9. The optical assembly of claim 1 wherein the quarter waveplate includes first and second surfaces, wherein the first surface of the quarter waveplate is attached to the second surface of the prism and wherein the first mirror coating is formed on the second surface of the quarter waveplate.
10. The optical assembly of claim 1 wherein the transmission grating is made of a material having the same index of refraction as the prism.
11. The optical assembly of claim 1 wherein the transmission grating includes a grating substrate made of a different material than the prism.
12. The optical assembly of claim 1 wherein the materials used for the transmission grating and prism are selected such that a temperature dependence of a grating spacing of the grating is counteracted by a temperature dependence of the index of refraction of the prism.
13. The optical assembly of claim 1 wherein the transmission grating includes a substrate made of borosilicate glass and the prism is made of N-PK52.
14. The optical assembly of claim 1 wherein the grating spacing of the transmission grating, the index of refraction of the transmission grating, and the index of refraction of the prism are selected such that the optical assembly suppresses reflection and transmission of diffraction orders other than a predetermined diffraction order.
15. The optical assembly of claim 1 wherein materials used for the substrate of the transmission grating and prism are selected such that a temperature dependence of a grating spacing of the grating is counteracted by a temperature dependence of the substrate and the temperature dependence of the index of refraction of the prism.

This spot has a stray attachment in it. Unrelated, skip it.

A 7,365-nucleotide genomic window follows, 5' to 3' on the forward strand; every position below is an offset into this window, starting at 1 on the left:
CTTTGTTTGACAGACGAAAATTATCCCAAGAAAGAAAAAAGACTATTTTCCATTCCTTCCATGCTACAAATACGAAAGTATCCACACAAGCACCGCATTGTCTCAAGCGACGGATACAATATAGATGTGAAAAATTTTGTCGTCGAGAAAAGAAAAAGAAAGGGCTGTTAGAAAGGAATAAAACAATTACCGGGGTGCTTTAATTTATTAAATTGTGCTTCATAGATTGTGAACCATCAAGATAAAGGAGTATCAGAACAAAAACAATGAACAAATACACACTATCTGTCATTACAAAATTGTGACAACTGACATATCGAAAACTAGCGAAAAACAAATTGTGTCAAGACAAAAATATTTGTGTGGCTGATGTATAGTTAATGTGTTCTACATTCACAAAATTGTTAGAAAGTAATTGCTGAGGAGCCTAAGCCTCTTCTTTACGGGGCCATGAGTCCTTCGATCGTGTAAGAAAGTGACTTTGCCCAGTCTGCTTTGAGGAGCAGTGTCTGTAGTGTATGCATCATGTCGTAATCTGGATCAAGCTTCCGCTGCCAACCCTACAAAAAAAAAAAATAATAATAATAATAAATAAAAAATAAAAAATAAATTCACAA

16. The optical assembly of claim 1 wherein optical materials used for a substrate of the transmission grating, that is attached or bonded to another substrate, and then bonded to the prism are selected such that a temperature dependence of a grating spacing of the grating is counteracted by a temperature dependence of the substrate of the transmission grating, the other substrate and prism, and a temperature dependence of the index of refraction of the optical materials.
17. The optical assembly of claim 1 wherein the quarter waveplate is configured such that the light that is diffracted a first time by the transmission grating towards the second surface and reflected from the second surface passes through the quarter waveplate twice.
Description
FIELD OF THE INVENTION

The present invention relates to an optical assembly and more particularly to an optical assembly employing a diffraction grating to angularly disperse light with enlarged dispersion coefficient and with low polarization dependence and low temperature dependence.

BACKGROUND OF THE INVENTION

An optical grating is a critical element in optics especially for the systems where specific wavelength dependent functions are performed. For example, a spectrometer is an instrument to measure the wavelength of the incident light and the spectral width of the light. A simple spectrometer diagram 100 is illustrated in FIG. 1. As shown in FIG. 1, incident light from a light source 102 is reflected by a mirror 104 and then diffracted by a grating 106. Light diffracted from the grating 106 is reflected by a second mirror 108. Reflected light is then collected by a detector 110.

The theory of a grating operation can be found in many textbooks. There are many different types of gratings. A reflection blazed grating 106 is illustrated in FIG. 1. The diffraction effect is produced by having periodic structure either inside the media or on the surface of the substrate. In general, as shown in FIG. 2, depending on the grating surface profile, there are multiple orders of the diffraction.